Paris-Trousseau syndrome

Paris-Trousseau syndrome
portrait of Fernando Martínez Sáez
Written by

Fernando Martínez Sáez
Medically reviewed by our Medical staff

Last update: 06-04-2022

How else can it be called?

  • 11q23 deletion syndrome

  • Paris-Trousseau thrombocytopenia

  • Jacobsen syndrome

  • ICD-10: D69.4

What is Paris-Trousseau syndrome?

Paris-Trousseau thrombocytopenia or Paris-Trousseau syndrome is a congenital disorder caused by partial deletions of 11q23 gene accompanied by developmental abnormalities, cardiac and gastrointestinal defects and dysmorphic facial features.

Paris-Trousseau syndrome is a type of hereditary macrothrombocytopenia and it is associated with giant platelets, thrombocytopenia (low platelet count), dysmegakaryopoiesis and platelet inclusion bodies.

What are the main causes?

It is a genetic disease resulting from partial deletion of the long arm of chromosome 11 (11q23). It may be related to a mutation on FLI-1 gene, a critical transcription factor responsible for terminal megakaryocyte differentiation.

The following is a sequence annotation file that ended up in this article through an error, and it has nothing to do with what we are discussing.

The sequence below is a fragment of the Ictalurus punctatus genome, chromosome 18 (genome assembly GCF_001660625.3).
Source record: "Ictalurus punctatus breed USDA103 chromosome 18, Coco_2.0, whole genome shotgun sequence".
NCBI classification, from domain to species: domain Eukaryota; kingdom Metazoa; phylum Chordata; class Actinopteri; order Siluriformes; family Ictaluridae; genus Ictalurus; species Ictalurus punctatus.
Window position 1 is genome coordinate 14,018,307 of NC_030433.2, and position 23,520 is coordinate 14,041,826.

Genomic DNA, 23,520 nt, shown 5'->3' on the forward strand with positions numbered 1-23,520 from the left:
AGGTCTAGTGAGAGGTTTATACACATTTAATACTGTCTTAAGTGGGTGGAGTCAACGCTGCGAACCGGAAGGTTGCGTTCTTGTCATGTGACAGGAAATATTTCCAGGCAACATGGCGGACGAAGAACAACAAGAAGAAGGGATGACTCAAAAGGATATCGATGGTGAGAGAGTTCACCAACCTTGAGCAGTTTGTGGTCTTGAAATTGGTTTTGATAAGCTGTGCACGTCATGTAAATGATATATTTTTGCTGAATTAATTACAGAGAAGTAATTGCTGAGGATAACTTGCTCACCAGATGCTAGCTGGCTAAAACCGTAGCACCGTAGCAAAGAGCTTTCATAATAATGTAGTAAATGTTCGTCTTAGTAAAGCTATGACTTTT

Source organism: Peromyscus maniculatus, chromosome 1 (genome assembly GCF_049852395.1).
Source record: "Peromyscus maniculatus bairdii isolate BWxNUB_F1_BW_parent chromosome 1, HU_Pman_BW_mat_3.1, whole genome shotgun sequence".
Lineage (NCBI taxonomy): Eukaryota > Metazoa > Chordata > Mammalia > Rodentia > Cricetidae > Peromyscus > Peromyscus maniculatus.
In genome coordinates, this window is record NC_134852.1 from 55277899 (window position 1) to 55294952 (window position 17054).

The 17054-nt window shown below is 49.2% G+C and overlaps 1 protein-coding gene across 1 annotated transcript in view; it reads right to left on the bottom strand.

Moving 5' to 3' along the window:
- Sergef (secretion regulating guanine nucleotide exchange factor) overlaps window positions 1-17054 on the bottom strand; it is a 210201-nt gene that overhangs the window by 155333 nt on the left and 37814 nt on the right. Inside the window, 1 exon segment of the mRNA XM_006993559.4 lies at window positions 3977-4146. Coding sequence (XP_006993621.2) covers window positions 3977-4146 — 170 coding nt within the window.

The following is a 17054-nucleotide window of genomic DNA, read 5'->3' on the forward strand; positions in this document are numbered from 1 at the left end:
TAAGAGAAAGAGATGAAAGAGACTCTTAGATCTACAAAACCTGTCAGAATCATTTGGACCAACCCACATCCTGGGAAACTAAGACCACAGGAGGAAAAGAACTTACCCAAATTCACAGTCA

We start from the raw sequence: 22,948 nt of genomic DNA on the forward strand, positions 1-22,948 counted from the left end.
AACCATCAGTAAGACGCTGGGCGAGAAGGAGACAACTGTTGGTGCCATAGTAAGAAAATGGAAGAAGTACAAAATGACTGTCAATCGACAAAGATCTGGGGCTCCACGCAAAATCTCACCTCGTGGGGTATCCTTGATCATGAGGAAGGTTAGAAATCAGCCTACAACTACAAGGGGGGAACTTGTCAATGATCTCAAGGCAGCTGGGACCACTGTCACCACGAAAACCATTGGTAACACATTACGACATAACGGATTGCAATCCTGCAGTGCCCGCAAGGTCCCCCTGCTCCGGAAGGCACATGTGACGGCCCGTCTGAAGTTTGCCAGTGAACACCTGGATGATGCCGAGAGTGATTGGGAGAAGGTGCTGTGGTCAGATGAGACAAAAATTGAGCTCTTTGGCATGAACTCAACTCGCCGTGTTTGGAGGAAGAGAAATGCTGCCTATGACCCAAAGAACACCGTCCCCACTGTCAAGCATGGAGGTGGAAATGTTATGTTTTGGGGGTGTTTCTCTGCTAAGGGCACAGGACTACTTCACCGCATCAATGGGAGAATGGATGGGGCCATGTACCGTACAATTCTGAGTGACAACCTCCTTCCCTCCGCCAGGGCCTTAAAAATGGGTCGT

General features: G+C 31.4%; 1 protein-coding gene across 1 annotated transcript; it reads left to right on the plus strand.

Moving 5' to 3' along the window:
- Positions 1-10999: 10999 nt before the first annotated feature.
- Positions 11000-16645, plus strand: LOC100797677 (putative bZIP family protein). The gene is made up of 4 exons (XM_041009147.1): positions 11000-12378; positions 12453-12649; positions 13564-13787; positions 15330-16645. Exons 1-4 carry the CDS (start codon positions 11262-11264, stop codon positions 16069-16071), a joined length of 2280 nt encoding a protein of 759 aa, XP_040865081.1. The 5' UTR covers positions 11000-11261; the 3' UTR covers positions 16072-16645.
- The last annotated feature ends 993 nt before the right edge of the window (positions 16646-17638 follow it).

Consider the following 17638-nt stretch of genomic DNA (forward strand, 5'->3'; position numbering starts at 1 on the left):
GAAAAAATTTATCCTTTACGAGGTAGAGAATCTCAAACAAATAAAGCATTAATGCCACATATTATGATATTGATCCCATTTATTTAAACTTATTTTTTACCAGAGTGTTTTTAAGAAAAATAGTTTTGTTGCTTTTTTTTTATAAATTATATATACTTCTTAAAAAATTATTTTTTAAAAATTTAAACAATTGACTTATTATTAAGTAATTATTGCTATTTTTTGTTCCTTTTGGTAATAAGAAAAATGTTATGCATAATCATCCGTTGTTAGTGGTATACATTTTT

It is inherited with autosomal recessive pattern. It means that it is necessary to inherit one copy of a mutated (changed) gene from each parent.

What incidence does it have?

Paris-Trousseau syndrome is a rare disorder with an estimated incidence is less than 1 case per 1 million people.

What are the main symptoms of Paris-Trousseau syndrome?

The most common symptoms of the disorder are:

  • Mild bleeding tendency
  • Growth retardation
  • Intellectual disability
  • Abnormality of the cardiovascular system (usually heart defects), central nervous system, gastrointestinal (pyloric stenosis) or urinary tract
  • Risk of thrombosis

In addition, people with Paris-Trousseau syndrome usually have musculoskeletal disorders and a typical facial dysmorphism:

  • Clinodactyly (bent or curved fingers)
  • Micrognathia (little lower jaw)
  • Palpebral ptosis (abnormal drooping of the upper eyelid)
  • Trigonocephaly (triangular forehead with close-set eyes)

What is the recommended treatment?

The recommended treatment is based on supportive measures, including local measures to avoid prolonged bleeding and platelet transfusion in case of severe bleeding.

Medically reviewed by our Medical staff on 06-04-2022


  • Autoimmune Thrombocytopenia. 2017. Yoji Ishida, Yoshiaki Tomiyama. Pag 125. ISBN 978-981-10-4141-9.

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